The Corner

Bachmann: ‘Have Real Hope’

Michele Bachmann began her speech by poking fun at CNN’s decision to ask this or that questions during Monday night’s debate.

“I learned a couple of things in that debate,” Bachmann said. “Newt Gingrich likes American Idol. I learned that Ron Paul favors the blackberry. And I learned that Herman Cain likes deep dish pizza.”

“I was a little nervous, and didn’t know if they were going to ask, boxers or briefs.  A girl never knows,” she joked.

Much of her speech focused on the Tea Party movement and its concerns.

“The Tea Party and all of America has one goal, and it’s this: that Barack Obama will be a one-term president,” Bachmann said.

Noting that she herself was from a lower middle class background, and had done a variety of jobs (including driving a bus) to put herself through college, Bachmann talked about the fears of Americans that the economy wouldn’t surge back. She noted the high unemployment rates, focusing on the black and Hispanic communities.  She talked about how if the national debt was divided, the average American would now owe $46,000, up from $35,000 when Obama was inaugurated.

She talked about the spending battles ahead for Republicans, including defunding Planned Parenthood and NPR and “the heart breaker of them all: cowboy poetry festivals.”

Bachmann also fought back on the criticism that Republicans wanted to dismantle Medicare, criticizing Obama for failing to have any plan to save Medicare. “Obama’s gift to senior citizens right now is to steal from them $500 billion from Medicare,” she said. “That’s not going to wash in the United States of America.”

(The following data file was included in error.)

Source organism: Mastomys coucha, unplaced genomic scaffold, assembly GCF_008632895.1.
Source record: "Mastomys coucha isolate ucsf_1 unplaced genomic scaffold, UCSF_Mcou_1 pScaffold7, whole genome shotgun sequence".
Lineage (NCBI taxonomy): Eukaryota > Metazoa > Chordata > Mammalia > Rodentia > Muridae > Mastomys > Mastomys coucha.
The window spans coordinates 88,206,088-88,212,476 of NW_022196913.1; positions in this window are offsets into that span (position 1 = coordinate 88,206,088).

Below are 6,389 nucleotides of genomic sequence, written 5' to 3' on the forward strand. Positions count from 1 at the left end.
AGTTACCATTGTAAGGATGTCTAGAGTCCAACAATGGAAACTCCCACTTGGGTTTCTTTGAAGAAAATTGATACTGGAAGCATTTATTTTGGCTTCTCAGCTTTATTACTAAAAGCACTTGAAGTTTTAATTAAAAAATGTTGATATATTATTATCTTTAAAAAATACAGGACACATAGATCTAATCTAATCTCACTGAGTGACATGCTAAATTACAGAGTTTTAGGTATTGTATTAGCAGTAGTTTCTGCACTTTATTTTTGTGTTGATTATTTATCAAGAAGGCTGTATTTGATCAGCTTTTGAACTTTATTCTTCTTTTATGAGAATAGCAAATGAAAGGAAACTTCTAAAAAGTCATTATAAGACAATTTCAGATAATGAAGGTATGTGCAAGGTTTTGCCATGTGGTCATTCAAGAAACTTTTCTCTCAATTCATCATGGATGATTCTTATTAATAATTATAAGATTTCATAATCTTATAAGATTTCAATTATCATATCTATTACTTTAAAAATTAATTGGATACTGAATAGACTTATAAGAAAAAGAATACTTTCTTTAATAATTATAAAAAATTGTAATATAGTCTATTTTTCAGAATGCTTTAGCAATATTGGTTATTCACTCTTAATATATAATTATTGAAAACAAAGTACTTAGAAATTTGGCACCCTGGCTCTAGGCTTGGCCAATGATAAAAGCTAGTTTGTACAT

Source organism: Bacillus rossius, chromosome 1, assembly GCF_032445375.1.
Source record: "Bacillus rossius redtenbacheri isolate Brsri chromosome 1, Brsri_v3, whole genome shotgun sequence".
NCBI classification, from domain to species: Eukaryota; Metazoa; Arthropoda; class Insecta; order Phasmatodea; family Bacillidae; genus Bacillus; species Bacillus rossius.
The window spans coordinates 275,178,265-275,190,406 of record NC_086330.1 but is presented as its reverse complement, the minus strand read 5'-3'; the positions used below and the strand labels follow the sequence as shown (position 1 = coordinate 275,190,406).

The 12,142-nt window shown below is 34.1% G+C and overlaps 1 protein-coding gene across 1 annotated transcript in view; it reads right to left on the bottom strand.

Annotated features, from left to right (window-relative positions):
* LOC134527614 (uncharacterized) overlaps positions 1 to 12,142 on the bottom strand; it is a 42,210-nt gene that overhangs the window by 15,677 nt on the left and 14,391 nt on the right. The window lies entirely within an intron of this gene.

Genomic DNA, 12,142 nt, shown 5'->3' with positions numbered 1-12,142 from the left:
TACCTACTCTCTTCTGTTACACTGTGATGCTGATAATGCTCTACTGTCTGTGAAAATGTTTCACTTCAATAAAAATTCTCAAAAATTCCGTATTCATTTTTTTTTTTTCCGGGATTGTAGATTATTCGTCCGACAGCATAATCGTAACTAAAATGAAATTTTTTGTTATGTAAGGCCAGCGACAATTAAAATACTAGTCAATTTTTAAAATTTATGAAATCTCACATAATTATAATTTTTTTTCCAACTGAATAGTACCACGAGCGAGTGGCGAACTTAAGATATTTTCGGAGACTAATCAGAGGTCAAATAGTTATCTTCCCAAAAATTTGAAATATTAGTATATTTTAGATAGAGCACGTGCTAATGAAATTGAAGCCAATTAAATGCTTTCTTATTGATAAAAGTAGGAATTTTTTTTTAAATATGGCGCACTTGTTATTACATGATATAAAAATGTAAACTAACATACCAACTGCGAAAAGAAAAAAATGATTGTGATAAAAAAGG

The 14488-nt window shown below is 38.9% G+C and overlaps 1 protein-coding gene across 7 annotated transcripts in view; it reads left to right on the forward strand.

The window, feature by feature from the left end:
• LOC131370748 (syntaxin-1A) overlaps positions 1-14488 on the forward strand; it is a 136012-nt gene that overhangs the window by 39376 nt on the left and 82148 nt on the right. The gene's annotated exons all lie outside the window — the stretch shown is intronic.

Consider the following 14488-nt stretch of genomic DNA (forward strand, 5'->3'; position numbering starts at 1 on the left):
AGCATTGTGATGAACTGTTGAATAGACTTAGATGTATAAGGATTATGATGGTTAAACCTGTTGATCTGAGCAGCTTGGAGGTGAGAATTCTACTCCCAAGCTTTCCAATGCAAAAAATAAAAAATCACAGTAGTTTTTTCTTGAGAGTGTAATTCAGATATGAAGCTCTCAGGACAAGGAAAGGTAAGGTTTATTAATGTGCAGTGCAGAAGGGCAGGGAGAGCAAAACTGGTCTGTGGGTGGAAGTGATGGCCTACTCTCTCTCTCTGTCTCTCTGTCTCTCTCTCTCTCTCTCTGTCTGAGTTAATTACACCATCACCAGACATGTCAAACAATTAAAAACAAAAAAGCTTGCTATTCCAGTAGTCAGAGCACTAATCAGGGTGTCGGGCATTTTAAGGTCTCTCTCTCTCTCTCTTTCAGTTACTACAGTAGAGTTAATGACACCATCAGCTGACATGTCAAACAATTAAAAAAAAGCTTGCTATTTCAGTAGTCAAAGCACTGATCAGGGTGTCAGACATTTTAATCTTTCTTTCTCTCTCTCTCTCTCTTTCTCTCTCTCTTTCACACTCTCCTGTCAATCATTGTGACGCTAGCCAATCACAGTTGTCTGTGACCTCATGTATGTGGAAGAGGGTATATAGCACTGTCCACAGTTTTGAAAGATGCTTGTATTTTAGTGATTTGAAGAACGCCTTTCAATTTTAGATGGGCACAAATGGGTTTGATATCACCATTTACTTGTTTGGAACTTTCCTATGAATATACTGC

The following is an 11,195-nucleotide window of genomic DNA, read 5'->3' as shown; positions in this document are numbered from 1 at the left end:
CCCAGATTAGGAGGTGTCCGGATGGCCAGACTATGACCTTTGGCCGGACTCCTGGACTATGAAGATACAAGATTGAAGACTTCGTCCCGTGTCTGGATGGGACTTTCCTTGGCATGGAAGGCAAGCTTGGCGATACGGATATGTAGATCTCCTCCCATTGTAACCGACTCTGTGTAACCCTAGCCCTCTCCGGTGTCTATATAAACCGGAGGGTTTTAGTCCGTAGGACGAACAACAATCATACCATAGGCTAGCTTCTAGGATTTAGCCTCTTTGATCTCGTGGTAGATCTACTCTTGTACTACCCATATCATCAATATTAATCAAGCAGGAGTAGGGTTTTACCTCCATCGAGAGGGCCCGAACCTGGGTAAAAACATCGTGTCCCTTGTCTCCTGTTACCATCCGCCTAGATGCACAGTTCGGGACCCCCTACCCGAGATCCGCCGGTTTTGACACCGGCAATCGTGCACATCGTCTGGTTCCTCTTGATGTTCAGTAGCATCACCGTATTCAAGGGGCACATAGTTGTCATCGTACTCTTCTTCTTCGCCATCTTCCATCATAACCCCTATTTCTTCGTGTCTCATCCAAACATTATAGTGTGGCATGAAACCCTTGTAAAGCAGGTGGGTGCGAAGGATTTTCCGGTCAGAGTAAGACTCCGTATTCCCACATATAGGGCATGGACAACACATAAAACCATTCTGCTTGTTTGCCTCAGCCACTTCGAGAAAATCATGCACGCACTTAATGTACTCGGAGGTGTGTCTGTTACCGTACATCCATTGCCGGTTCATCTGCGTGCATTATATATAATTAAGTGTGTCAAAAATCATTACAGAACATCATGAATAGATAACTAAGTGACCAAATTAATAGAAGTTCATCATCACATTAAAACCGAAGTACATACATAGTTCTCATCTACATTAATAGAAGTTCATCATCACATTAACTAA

She wondered out loud if Obama’s plan was to let Medicare continue down the path to bankruptcy.

“I think very likely — and I’m speculating –I think very likely what the president intends is that Medicare will go broke, and ultimately that answer will be Obamacare for senior citizens,” Bachmann said.

Speaking of Obamacare, Bachmann was ardent in her determination to repeal the bill. “We will repeal Obamacare,” she said, noting that she was first House member to introduce a bill that would repeal Obamacare. “Have hope. Have real hope.”

Katrina TrinkoKatrina Trinko is a political reporter for National Review. Trinko is also a member of USA TODAY’S Board of Contributors, and her work has been published in various media outlets ...

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